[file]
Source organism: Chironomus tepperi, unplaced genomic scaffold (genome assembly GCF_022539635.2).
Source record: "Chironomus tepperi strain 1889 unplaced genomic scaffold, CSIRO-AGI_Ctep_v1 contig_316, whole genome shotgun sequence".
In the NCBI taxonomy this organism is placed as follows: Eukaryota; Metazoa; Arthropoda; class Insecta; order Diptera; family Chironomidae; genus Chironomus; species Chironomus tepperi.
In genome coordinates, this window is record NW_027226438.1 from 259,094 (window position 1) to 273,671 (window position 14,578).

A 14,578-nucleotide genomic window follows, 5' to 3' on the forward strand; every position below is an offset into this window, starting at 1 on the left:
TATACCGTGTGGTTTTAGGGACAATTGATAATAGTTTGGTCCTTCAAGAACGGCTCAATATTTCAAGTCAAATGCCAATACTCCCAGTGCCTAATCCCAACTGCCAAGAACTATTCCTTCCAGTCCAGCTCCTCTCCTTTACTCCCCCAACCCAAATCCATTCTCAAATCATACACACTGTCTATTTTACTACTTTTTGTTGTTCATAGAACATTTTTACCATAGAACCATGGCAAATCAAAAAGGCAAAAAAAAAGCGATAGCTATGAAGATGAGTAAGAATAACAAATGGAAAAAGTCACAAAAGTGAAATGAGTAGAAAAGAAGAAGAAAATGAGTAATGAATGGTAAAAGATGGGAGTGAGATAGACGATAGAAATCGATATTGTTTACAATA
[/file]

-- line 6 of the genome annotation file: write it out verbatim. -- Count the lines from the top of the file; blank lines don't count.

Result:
TATACCGTGTGGTTTTAGGGACAATTGATAATAGTTTGGTCCTTCAAGAACGGCTCAATATTTCAAGTCAAATGCCAATACTCCCAGTGCCTAATCCCAACTGCCAAGAACTATTCCTTCCAGTCCAGCTCCTCTCCTTTACTCCCCCAACCCAAATCCATTCTCAAATCATACACACTGTCTATTTTACTACTTTTTGTTGTTCATAGAACATTTTTACCATAGAACCATGGCAAATCAAAAAGGCAAAAAAAAAGCGATAGCTATGAAGATGAGTAAGAATAACAAATGGAAAAAGTCACAAAAGTGAAATGAGTAGAAAAGAAGAAGAAAATGAGTAATGAATGGTAAAAGATGGGAGTGAGATAGACGATAGAAATCGATATTGTTTACAATA